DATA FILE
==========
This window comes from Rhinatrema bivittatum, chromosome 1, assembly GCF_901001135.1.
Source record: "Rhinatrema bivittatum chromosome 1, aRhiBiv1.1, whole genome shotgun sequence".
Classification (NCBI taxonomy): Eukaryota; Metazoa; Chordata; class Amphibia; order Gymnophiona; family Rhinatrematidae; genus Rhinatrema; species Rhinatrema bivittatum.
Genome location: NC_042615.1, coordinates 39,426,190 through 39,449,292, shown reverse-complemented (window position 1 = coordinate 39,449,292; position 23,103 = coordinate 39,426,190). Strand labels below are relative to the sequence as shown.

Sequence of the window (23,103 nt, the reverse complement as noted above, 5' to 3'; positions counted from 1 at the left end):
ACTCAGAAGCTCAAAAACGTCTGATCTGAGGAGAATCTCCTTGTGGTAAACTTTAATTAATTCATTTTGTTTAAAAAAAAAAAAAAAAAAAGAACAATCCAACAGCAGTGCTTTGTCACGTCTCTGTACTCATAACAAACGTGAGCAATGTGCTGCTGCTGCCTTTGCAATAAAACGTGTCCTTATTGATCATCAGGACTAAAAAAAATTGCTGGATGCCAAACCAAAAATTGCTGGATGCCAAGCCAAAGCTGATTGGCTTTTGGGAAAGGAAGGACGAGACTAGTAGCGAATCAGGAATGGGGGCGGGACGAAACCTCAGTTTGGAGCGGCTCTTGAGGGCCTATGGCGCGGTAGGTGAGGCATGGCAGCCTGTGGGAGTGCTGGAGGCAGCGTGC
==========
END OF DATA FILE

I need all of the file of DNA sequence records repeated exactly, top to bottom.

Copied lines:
This window comes from Rhinatrema bivittatum, chromosome 1, assembly GCF_901001135.1.
Source record: "Rhinatrema bivittatum chromosome 1, aRhiBiv1.1, whole genome shotgun sequence".
Classification (NCBI taxonomy): Eukaryota; Metazoa; Chordata; class Amphibia; order Gymnophiona; family Rhinatrematidae; genus Rhinatrema; species Rhinatrema bivittatum.
Genome location: NC_042615.1, coordinates 39,426,190 through 39,449,292, shown reverse-complemented (window position 1 = coordinate 39,449,292; position 23,103 = coordinate 39,426,190). Strand labels below are relative to the sequence as shown.

Sequence of the window (23,103 nt, the reverse complement as noted above, 5' to 3'; positions counted from 1 at the left end):
ACTCAGAAGCTCAAAAACGTCTGATCTGAGGAGAATCTCCTTGTGGTAAACTTTAATTAATTCATTTTGTTTAAAAAAAAAAAAAAAAAAAGAACAATCCAACAGCAGTGCTTTGTCACGTCTCTGTACTCATAACAAACGTGAGCAATGTGCTGCTGCTGCCTTTGCAATAAAACGTGTCCTTATTGATCATCAGGACTAAAAAAAATTGCTGGATGCCAAACCAAAAATTGCTGGATGCCAAGCCAAAGCTGATTGGCTTTTGGGAAAGGAAGGACGAGACTAGTAGCGAATCAGGAATGGGGGCGGGACGAAACCTCAGTTTGGAGCGGCTCTTGAGGGCCTATGGCGCGGTAGGTGAGGCATGGCAGCCTGTGGGAGTGCTGGAGGCAGCGTGC